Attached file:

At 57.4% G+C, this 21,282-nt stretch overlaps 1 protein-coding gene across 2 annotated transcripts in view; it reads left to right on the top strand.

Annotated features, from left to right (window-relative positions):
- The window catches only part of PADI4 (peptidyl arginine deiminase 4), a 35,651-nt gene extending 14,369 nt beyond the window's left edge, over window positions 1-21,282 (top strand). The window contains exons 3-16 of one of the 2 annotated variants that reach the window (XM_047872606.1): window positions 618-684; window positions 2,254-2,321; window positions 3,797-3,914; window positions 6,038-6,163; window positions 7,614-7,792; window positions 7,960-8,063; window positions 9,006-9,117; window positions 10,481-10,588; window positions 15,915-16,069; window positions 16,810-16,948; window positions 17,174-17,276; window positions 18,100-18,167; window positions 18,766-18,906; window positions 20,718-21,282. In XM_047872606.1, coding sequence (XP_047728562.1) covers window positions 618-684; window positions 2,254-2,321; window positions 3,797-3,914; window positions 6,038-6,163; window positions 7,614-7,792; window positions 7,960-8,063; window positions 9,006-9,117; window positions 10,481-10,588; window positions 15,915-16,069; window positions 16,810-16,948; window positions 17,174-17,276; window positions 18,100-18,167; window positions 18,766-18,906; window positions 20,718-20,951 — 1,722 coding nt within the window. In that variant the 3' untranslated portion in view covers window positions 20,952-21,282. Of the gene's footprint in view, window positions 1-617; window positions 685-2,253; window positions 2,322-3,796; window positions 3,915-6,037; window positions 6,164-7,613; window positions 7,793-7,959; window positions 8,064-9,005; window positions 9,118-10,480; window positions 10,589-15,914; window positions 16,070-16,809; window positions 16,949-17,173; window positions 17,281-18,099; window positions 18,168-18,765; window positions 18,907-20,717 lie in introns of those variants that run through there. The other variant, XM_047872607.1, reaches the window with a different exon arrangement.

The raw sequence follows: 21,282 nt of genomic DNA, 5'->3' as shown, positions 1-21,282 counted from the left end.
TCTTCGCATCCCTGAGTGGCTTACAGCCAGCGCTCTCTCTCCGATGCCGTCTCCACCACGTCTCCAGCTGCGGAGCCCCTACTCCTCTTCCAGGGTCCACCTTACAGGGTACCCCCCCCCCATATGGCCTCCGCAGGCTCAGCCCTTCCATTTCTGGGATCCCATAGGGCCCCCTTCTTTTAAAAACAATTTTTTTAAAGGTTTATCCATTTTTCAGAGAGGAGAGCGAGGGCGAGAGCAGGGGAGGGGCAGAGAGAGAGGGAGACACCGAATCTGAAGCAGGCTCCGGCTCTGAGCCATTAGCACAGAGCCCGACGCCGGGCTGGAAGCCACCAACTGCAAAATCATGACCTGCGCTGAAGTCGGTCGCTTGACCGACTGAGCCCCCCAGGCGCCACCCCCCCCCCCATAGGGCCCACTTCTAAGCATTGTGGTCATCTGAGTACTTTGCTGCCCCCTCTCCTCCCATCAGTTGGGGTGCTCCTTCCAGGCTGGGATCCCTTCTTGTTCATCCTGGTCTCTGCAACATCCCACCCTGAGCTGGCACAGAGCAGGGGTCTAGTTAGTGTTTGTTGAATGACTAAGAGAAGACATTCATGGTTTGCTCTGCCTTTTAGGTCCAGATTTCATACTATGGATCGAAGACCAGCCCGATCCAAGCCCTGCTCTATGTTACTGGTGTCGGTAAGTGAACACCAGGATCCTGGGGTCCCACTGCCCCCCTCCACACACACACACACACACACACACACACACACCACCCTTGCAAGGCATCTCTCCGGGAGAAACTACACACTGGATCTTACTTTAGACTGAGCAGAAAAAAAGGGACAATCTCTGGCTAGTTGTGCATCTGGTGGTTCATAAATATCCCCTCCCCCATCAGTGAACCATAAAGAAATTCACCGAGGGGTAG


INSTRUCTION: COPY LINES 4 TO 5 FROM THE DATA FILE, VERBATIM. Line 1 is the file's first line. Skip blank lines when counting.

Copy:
The raw sequence follows: 21,282 nt of genomic DNA, 5'->3' as shown, positions 1-21,282 counted from the left end.
TCTTCGCATCCCTGAGTGGCTTACAGCCAGCGCTCTCTCTCCGATGCCGTCTCCACCACGTCTCCAGCTGCGGAGCCCCTACTCCTCTTCCAGGGTCCACCTTACAGGGTACCCCCCCCCCATATGGCCTCCGCAGGCTCAGCCCTTCCATTTCTGGGATCCCATAGGGCCCCCTTCTTTTAAAAACAATTTTTTTAAAGGTTTATCCATTTTTCAGAGAGGAGAGCGAGGGCGAGAGCAGGGGAGGGGCAGAGAGAGAGGGAGACACCGAATCTGAAGCAGGCTCCGGCTCTGAGCCATTAGCACAGAGCCCGACGCCGGGCTGGAAGCCACCAACTGCAAAATCATGACCTGCGCTGAAGTCGGTCGCTTGACCGACTGAGCCCCCCAGGCGCCACCCCCCCCCCCATAGGGCCCACTTCTAAGCATTGTGGTCATCTGAGTACTTTGCTGCCCCCTCTCCTCCCATCAGTTGGGGTGCTCCTTCCAGGCTGGGATCCCTTCTTGTTCATCCTGGTCTCTGCAACATCCCACCCTGAGCTGGCACAGAGCAGGGGTCTAGTTAGTGTTTGTTGAATGACTAAGAGAAGACATTCATGGTTTGCTCTGCCTTTTAGGTCCAGATTTCATACTATGGATCGAAGACCAGCCCGATCCAAGCCCTGCTCTATGTTACTGGTGTCGGTAAGTGAACACCAGGATCCTGGGGTCCCACTGCCCCCCTCCACACACACACACACACACACACACACACACACCACCCTTGCAAGGCATCTCTCCGGGAGAAACTACACACTGGATCTTACTTTAGACTGAGCAGAAAAAAAGGGACAATCTCTGGCTAGTTGTGCATCTGGTGGTTCATAAATATCCCCTCCCCCATCAGTGAACCATAAAGAAATTCACCGAGGGGTAG